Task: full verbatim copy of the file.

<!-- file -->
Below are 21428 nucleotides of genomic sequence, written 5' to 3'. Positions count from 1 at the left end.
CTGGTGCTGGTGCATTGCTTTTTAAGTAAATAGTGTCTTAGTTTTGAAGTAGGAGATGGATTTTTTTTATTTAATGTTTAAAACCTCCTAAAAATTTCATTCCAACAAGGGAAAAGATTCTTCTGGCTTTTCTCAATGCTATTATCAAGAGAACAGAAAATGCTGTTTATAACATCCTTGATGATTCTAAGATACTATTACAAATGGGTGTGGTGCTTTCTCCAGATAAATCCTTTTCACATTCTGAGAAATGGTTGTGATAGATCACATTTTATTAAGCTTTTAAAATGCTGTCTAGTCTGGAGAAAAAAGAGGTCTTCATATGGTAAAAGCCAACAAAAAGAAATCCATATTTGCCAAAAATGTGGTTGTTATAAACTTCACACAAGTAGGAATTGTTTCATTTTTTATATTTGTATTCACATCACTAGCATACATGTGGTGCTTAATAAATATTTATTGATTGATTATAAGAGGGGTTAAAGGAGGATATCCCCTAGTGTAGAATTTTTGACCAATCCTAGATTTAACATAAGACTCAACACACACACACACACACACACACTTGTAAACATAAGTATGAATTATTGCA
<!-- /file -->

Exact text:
Below are 21428 nucleotides of genomic sequence, written 5' to 3'. Positions count from 1 at the left end.
CTGGTGCTGGTGCATTGCTTTTTAAGTAAATAGTGTCTTAGTTTTGAAGTAGGAGATGGATTTTTTTTATTTAATGTTTAAAACCTCCTAAAAATTTCATTCCAACAAGGGAAAAGATTCTTCTGGCTTTTCTCAATGCTATTATCAAGAGAACAGAAAATGCTGTTTATAACATCCTTGATGATTCTAAGATACTATTACAAATGGGTGTGGTGCTTTCTCCAGATAAATCCTTTTCACATTCTGAGAAATGGTTGTGATAGATCACATTTTATTAAGCTTTTAAAATGCTGTCTAGTCTGGAGAAAAAAGAGGTCTTCATATGGTAAAAGCCAACAAAAAGAAATCCATATTTGCCAAAAATGTGGTTGTTATAAACTTCACACAAGTAGGAATTGTTTCATTTTTTATATTTGTATTCACATCACTAGCATACATGTGGTGCTTAATAAATATTTATTGATTGATTATAAGAGGGGTTAAAGGAGGATATCCCCTAGTGTAGAATTTTTGACCAATCCTAGATTTAACATAAGACTCAACACACACACACACACACACACACTTGTAAACATAAGTATGAATTATTGCA